I would like to play with the Sigma 18-125 (and maybe their 24-70 2.8) but from what I have seen it doesn't compare to the Canon lenses mentioned above. If for no other reason, the Canon lenses would be easier to sell used.

I could go on, but you know how this goes. The circle just returns from whence it came! :? round and round and round we go.

I just might have to make a call and take the drive to the nearest Canon dealer and check out some lenses...





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Old Apr 29, 2005, 6:40 AM   #8
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Randy G. wrote:
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I would like to play with the Sigma 18-125 (and maybe their 24-70 2.8 ) but from what I have seen it doesn't compare to the Canon lenses mentioned above.
Where do you see this?
Certainly not here: http://www.fredmiranda.com/forum/topic2/143791
If you bother to check their MTF's, this lens is optically identical to the 17-85mm IS USM with more reach and only sell for ~$200, a 1/3 of the price - you don't even need to sell it!!! Also FYI: http://www.pbase.com/fstopjojo/shootout



... and regarding the 24-70 f/2.8 EX: http://www.pbase.com/fstopjojo/24702875

-> You can get subjective opinions from anyone - but best check the 'truth' out for yourself: "MTF-Tests are among the most accurate and scientific tests performed on lenses": http://www.photozone.de/3Technology/mtf.htm
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Old Apr 29, 2005, 11:27 AM   #9
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NHL wrote:
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Randy G. wrote:
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I would like to play with the Sigma 18-125 (and maybe their 24-70 2.8 ) but from what I have seen it doesn't compare to the Canon lenses mentioned above.
Where do you see this?
I was afraid that this would be misread when I typed it at 11:15 at night.... The comment I made: "doesn't compare" was NOT for the 24-70 but for the 18-125/18-200. For the money the Sigma 24-70 is very nice and is high on the list. What I should have said was the images I HAVE SEEN SO FAR from the 18-125 and 18-200 are OK, but generally soft. For "snapshots" they would be fine, but for "art" not so much. As mentioned previously, the samples I have seen from the Sigma 18-200 are superior to the sample images from the Tamron, which I consider an auto-focus paperweight.

I have also read that comparing MTFs from one manufacturer to another is not that accurate.
http://www.luminous-landscape.com/tu...ding-mtf.shtml
"Canon's MTF charts are based on theoretical calculations used in the design of the lens, while some other manufacturers use actually measurements. There are valid arguments in favour of both methods. Be aware though that different manufacturers have different measurement procedures, and therefore while comparing MTF charts between lenses in the same line is possible, and is in fact very useful in making a purchasing decision, doing so between different manufacturer's MTF charts isn't."

With all that in mind, Canon has had some quality control problems recently. I have read numerous reports of folks returning two and three lenses to get a good sample which is very sad indeed.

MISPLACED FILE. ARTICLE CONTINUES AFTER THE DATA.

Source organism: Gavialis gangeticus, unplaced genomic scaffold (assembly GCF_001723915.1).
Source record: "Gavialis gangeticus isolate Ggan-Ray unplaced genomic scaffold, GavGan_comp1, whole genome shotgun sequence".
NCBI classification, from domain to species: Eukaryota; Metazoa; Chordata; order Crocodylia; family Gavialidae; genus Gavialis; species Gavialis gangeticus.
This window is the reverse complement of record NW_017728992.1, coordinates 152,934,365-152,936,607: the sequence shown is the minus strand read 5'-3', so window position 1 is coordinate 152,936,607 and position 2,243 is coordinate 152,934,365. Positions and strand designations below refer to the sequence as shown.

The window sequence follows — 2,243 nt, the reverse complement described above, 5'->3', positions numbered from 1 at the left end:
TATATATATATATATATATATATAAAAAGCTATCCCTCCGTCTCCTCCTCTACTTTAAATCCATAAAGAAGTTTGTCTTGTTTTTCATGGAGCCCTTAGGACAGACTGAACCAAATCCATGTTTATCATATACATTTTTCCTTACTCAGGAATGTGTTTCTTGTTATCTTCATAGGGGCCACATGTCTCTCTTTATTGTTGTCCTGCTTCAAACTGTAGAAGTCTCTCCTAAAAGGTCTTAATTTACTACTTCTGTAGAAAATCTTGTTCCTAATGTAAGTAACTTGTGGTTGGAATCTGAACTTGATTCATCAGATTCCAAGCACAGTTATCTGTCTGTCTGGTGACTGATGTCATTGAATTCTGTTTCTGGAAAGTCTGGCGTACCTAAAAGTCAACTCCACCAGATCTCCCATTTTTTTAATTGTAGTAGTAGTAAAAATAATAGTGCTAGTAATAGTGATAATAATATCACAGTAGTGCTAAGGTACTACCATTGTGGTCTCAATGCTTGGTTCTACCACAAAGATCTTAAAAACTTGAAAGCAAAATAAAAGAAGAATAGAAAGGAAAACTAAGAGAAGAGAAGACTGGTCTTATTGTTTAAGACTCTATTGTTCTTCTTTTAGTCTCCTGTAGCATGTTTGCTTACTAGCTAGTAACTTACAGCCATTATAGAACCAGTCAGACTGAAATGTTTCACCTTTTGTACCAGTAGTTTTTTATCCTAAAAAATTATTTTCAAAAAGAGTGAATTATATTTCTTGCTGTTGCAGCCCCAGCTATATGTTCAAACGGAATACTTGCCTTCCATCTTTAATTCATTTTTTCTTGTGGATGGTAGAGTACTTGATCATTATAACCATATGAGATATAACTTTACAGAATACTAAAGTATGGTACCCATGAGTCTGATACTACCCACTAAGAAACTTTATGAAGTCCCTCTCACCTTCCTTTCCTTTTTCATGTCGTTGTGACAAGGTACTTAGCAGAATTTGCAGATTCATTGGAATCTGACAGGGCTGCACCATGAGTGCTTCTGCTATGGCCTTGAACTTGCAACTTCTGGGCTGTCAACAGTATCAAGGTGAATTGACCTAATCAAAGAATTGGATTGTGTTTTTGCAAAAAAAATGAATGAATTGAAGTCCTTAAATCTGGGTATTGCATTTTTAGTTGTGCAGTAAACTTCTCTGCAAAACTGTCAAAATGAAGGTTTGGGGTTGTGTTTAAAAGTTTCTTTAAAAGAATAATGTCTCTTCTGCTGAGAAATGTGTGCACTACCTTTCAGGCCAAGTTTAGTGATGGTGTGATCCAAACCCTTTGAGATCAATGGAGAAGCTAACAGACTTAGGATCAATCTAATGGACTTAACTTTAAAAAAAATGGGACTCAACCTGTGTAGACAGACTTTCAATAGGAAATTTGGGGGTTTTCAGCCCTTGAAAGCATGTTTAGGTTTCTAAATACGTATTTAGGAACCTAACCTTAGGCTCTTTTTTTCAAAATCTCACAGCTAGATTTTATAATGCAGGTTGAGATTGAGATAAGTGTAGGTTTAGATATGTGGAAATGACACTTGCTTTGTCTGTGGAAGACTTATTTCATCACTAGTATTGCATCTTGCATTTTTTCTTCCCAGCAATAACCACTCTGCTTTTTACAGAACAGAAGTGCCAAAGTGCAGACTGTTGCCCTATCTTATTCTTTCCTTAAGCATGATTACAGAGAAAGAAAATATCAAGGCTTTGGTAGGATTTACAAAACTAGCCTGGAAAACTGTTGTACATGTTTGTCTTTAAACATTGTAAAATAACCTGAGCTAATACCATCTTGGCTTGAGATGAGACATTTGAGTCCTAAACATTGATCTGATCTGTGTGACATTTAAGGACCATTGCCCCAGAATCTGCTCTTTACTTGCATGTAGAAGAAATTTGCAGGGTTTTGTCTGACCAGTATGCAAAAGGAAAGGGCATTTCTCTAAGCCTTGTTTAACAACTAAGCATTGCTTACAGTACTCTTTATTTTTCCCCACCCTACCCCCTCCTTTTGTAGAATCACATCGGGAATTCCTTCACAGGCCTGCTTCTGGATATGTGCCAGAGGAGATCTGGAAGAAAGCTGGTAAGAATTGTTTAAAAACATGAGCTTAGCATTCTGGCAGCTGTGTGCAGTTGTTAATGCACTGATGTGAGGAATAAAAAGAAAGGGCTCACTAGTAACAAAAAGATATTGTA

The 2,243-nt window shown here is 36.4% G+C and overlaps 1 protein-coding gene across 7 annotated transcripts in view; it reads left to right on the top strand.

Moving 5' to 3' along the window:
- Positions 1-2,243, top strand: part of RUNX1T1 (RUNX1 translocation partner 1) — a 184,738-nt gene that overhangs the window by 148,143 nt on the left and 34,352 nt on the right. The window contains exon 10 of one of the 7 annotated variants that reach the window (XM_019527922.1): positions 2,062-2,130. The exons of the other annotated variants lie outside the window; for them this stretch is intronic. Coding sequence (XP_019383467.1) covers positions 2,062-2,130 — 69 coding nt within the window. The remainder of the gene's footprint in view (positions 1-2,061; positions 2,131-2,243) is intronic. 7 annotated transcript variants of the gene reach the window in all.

I have not made any decisions at all, and at this point I am in no hurry. The Sigma 24-70mm F2.8 is compelling, and its MTF charts are quite good, particularly for about 1/3 the price of the Canon L, even though the thing has a diameter just short of the trash can next to my desk! It is shorter and lighter the its L counterpart though. And in the long run, the 24-70 would probably be my main lens, the 18-55 kit lens is nice for when I need something a bit wider (and it is small enough to carry as a second lens, and later a 70-200 would eventually fill out the kit... The two lenses from Sigma (both 2.8 throughout the range) would run about $1100, and (ARE YOU LISTENING CANON?) both have 4 year warranties and both come with lens hoods!!!

It just all points to the fact that thre are no lenses available that fill my needs. Probably never will be. The 24-70 would be much more tempting if it had been an 18-70... Oh. no. Nere we go again! Just have to redefine my needs is all, and that can take time.

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Old Apr 29, 2005, 2:41 PM   #10
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Randy G. wrote:
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... The two lenses from Sigma (both 2.8 throughout the range) would run about $1100, and (ARE YOU LISTENING CANON?) both have 4 year warranties and both come with lens hoods!!!
Excellent point on the warranty but you forgot the fitted case - It also comes standard! :-)


Quote:
"Canon's MTF charts are based on theoretical calculations used in the design of the lens, while some other manufacturers use actually measurements."
Exactly - This a theoretical calculations, i.e. the best they can be and not the actual samples that everyone buy off the manufacturing lines. I guess this is better than samples pictures that people post because the quality of the shots reflects the photographers, but rarely the lens :O


Quote:
"and therefore while comparing MTF charts between lenses in the same line is possible, and is in fact very useful in making a purchasing decision"
Been there, done that: http://www.stevesforums.com/forums/v...291840#p291840 :blah: